Archive

  • GENTLEMEN, START YOUR GOOGLING.

    GENTLEMEN, START YOUR GOOGLING. I'm actually fairly confident that Bush nominee Robert Gates will make it through a stiffened Senate gauntlet. Still, he doesn't necessarily have clean hands, as the index from the Walsh report on Iran-Contra indicates: Gates, Robert M. -- chapter on, 223-232 ; 8, 16, 19, 22, 23, 46, 73, 109, 115, 130, 166, 170, 200, 205, 210, 211, 213-216, 221, 233, 237, 277, 315, 316, 318-323, 509 Gates was Deputy Director of Intelligence from 1982-1986. Start Googling! --Blake Hounshell
  • BUSH PRESSER. ...

    BUSH PRESSER. Rumsfeld is resigning, and Bush has nominated former CIA director and current head of Texas A&M to replace him. Spackerman , who's scratching ink marks into dead tree pulp rather than using a wifi enabled laptop, passed along this insta-reaction: "Bob Gates is James Baker 's best friend. Bush has effectively gotten Baker with getting Baker." --Ezra Klein
  • RUMSFELD STEPPING DOWN.

    RUMSFELD STEPPING DOWN. Just announced. --Sam Rosenfeld
  • ECONOMICS AND THE BLACK VOTE.

    ECONOMICS AND THE BLACK VOTE. Conor Clarke has a very good piece at TNR making a should-be-obvious-but-totally-isn't argument about why African Americans continue to vote for Democrats: because Democratic policy serves the economic interests of African Americans . Who'da thunk it? --Sam Rosenfeld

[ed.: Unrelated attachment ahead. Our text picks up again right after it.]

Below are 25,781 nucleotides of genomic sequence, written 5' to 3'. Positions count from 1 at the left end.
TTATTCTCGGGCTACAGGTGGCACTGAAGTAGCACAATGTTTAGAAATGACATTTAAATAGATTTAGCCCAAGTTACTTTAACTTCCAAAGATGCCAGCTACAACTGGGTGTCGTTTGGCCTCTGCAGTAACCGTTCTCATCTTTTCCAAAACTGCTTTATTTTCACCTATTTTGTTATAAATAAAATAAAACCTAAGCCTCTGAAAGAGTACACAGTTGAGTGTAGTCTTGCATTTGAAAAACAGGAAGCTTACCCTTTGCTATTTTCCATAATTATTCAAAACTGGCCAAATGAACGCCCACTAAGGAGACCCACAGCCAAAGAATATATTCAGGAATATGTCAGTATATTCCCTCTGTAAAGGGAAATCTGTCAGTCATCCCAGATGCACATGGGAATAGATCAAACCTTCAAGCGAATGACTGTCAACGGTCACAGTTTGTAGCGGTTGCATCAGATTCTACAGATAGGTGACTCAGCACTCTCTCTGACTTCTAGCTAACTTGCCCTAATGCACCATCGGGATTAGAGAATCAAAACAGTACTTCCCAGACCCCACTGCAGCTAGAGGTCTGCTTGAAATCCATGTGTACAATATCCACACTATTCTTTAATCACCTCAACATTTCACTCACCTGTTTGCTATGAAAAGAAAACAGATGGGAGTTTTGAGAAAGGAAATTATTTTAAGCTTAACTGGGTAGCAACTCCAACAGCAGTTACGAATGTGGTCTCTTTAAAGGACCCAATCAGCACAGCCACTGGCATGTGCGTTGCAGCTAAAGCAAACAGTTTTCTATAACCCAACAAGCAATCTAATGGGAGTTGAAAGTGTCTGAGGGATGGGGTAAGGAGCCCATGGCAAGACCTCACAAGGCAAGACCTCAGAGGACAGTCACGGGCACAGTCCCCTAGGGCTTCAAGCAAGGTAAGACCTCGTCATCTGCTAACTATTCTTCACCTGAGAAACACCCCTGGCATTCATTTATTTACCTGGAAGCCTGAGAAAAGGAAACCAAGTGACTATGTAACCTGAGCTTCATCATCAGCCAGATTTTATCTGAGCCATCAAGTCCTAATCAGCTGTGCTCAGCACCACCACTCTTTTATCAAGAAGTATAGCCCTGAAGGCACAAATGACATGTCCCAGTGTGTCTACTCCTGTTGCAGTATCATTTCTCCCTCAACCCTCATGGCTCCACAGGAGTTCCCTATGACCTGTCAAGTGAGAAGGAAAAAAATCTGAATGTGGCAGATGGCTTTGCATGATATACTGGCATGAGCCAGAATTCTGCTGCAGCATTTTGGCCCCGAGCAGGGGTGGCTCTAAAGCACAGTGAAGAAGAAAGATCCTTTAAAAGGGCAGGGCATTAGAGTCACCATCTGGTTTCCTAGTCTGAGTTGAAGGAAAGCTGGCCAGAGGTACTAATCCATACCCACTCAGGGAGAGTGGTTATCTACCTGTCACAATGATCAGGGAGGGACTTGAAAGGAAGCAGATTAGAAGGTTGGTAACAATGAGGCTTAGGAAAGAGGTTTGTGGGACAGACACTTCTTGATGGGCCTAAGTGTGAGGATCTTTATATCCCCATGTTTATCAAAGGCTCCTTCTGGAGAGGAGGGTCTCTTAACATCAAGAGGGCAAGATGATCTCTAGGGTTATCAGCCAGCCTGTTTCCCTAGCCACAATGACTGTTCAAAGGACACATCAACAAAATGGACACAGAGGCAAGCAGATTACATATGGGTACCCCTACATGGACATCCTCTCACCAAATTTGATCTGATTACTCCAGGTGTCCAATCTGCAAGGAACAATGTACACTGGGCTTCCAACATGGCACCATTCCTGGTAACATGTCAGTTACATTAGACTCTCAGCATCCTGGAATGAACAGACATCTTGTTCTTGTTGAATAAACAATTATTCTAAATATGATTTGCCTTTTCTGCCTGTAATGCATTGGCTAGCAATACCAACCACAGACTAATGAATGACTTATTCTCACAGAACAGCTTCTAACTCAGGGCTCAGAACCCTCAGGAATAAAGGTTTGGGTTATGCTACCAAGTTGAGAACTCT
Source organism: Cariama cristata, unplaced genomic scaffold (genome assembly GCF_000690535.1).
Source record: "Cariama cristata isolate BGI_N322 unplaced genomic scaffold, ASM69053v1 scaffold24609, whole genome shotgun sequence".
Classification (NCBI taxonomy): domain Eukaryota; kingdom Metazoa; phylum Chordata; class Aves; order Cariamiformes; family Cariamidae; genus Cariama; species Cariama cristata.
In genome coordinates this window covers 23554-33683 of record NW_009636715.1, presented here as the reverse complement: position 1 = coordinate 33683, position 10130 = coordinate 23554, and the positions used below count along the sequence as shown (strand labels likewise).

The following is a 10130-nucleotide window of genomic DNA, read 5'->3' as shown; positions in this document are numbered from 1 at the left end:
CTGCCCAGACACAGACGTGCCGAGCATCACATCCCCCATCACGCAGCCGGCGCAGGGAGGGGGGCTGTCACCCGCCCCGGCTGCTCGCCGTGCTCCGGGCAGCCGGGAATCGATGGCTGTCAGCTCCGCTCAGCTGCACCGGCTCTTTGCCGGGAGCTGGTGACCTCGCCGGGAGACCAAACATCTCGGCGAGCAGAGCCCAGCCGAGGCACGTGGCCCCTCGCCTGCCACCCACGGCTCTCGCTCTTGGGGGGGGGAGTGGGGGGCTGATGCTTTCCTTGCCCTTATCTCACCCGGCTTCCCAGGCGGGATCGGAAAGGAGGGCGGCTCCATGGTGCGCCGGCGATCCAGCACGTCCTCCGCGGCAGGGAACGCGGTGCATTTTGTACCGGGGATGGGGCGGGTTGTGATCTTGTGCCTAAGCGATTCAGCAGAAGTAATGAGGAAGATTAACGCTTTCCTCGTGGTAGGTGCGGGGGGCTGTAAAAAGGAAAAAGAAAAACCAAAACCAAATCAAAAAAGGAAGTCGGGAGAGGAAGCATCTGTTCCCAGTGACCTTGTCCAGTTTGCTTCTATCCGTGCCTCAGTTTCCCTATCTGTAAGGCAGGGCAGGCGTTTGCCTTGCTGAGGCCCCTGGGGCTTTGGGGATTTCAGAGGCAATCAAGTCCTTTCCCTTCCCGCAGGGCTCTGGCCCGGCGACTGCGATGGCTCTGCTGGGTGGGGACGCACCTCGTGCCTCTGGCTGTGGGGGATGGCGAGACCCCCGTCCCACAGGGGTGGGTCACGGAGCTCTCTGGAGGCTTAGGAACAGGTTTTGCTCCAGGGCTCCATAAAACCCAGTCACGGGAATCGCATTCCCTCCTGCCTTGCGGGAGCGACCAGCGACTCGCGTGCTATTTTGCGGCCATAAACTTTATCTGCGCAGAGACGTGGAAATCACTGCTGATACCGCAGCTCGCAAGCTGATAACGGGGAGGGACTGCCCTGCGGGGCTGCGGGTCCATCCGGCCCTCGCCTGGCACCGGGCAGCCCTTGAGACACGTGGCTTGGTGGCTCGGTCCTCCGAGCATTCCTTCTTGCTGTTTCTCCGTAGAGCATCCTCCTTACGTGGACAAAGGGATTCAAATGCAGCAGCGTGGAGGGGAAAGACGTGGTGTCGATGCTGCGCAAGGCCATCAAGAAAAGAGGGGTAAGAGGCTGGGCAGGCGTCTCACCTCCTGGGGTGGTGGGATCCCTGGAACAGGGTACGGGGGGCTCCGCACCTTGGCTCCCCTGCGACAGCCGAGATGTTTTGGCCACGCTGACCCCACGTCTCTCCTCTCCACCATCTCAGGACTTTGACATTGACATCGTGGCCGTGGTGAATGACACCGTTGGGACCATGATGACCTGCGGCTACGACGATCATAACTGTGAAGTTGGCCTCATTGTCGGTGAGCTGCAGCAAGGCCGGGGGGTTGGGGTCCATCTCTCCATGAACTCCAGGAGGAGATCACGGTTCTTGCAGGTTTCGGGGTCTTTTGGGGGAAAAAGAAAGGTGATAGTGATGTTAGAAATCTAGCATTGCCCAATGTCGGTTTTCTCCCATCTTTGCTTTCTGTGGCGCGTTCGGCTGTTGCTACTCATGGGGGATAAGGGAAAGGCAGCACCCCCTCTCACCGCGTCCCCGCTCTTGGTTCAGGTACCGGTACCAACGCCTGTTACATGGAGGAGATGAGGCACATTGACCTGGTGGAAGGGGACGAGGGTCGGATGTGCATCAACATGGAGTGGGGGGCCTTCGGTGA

• HEWITT, HIS COMMENTERS,...

    HEWITT, HIS COMMENTERS, AND DISILLUSION. This is hilarious . --Sam Rosenfeld
  • BACK TO THE CLOWN SHOW.

    BACK TO THE CLOWN SHOW. The defeat of South Dakota's abortion ban is evidently good news on the merits, and will also hopefully put to rest the ideas that abortion criminalization necessarily represents popular majorities. Even in one of the most conservative states in the country, an even minimally consistent (and the South Dakota legislation still flinched when it came to applying legal sanctions to women who were purportedly guilty of a serious crime) pro-life position is a political loser. What this means, alas, is a return to unprincipled abortion regulation that attempts to roll back abortion access through the back door. Appropriately enough, today the Supreme Court will hear oral arguments in the Gonzales cases, which concerns the constitutionality of federal legislation banning so-called "partial birth" abortions. Nothing represents the extent to which the American "pro-life" movement is reduced to empty symbolism and intellectual dishonesty than these ridiculous laws. I will...